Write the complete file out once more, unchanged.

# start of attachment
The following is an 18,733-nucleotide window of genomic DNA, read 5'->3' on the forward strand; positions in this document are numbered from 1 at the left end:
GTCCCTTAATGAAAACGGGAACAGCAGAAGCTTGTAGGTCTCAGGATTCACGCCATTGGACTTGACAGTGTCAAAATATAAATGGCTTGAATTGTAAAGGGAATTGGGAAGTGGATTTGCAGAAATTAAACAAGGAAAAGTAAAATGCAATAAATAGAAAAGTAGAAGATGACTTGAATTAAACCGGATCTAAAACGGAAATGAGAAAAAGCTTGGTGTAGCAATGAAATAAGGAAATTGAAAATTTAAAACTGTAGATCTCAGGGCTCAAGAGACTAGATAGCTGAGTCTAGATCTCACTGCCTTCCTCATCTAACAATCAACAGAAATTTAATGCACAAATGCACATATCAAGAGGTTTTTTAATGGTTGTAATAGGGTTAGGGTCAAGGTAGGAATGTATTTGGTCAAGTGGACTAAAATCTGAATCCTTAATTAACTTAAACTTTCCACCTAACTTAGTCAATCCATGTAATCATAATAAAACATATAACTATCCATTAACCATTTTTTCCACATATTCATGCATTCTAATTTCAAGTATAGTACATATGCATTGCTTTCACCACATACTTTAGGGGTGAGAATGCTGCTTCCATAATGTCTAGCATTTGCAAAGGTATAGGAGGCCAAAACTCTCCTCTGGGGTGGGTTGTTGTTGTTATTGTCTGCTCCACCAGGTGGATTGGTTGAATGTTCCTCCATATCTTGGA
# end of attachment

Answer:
The following is an 18,733-nucleotide window of genomic DNA, read 5'->3' on the forward strand; positions in this document are numbered from 1 at the left end:
GTCCCTTAATGAAAACGGGAACAGCAGAAGCTTGTAGGTCTCAGGATTCACGCCATTGGACTTGACAGTGTCAAAATATAAATGGCTTGAATTGTAAAGGGAATTGGGAAGTGGATTTGCAGAAATTAAACAAGGAAAAGTAAAATGCAATAAATAGAAAAGTAGAAGATGACTTGAATTAAACCGGATCTAAAACGGAAATGAGAAAAAGCTTGGTGTAGCAATGAAATAAGGAAATTGAAAATTTAAAACTGTAGATCTCAGGGCTCAAGAGACTAGATAGCTGAGTCTAGATCTCACTGCCTTCCTCATCTAACAATCAACAGAAATTTAATGCACAAATGCACATATCAAGAGGTTTTTTAATGGTTGTAATAGGGTTAGGGTCAAGGTAGGAATGTATTTGGTCAAGTGGACTAAAATCTGAATCCTTAATTAACTTAAACTTTCCACCTAACTTAGTCAATCCATGTAATCATAATAAAACATATAACTATCCATTAACCATTTTTTCCACATATTCATGCATTCTAATTTCAAGTATAGTACATATGCATTGCTTTCACCACATACTTTAGGGGTGAGAATGCTGCTTCCATAATGTCTAGCATTTGCAAAGGTATAGGAGGCCAAAACTCTCCTCTGGGGTGGGTTGTTGTTGTTATTGTCTGCTCCACCAGGTGGATTGGTTGAATGTTCCTCCATATCTTGGA